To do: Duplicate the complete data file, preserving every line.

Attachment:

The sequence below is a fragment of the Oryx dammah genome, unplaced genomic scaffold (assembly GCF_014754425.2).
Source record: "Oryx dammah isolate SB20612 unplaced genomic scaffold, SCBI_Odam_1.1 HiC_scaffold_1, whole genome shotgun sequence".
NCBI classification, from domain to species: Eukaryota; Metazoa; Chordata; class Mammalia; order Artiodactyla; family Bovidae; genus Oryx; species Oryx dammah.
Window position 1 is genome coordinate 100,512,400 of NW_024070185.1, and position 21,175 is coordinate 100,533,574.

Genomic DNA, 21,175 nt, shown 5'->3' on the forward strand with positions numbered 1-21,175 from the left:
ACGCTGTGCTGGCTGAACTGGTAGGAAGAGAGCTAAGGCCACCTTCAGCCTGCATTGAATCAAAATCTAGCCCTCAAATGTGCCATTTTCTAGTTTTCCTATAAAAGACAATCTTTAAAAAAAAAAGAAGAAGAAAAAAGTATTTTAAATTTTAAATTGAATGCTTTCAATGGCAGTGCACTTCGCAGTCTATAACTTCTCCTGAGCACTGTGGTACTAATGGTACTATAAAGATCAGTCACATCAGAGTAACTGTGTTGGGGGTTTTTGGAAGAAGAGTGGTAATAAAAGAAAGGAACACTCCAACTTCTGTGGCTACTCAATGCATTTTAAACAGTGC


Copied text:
The sequence below is a fragment of the Oryx dammah genome, unplaced genomic scaffold (assembly GCF_014754425.2).
Source record: "Oryx dammah isolate SB20612 unplaced genomic scaffold, SCBI_Odam_1.1 HiC_scaffold_1, whole genome shotgun sequence".
NCBI classification, from domain to species: Eukaryota; Metazoa; Chordata; class Mammalia; order Artiodactyla; family Bovidae; genus Oryx; species Oryx dammah.
Window position 1 is genome coordinate 100,512,400 of NW_024070185.1, and position 21,175 is coordinate 100,533,574.

Genomic DNA, 21,175 nt, shown 5'->3' on the forward strand with positions numbered 1-21,175 from the left:
ACGCTGTGCTGGCTGAACTGGTAGGAAGAGAGCTAAGGCCACCTTCAGCCTGCATTGAATCAAAATCTAGCCCTCAAATGTGCCATTTTCTAGTTTTCCTATAAAAGACAATCTTTAAAAAAAAAAGAAGAAGAAAAAAGTATTTTAAATTTTAAATTGAATGCTTTCAATGGCAGTGCACTTCGCAGTCTATAACTTCTCCTGAGCACTGTGGTACTAATGGTACTATAAAGATCAGTCACATCAGAGTAACTGTGTTGGGGGTTTTTGGAAGAAGAGTGGTAATAAAAGAAAGGAACACTCCAACTTCTGTGGCTACTCAATGCATTTTAAACAGTGC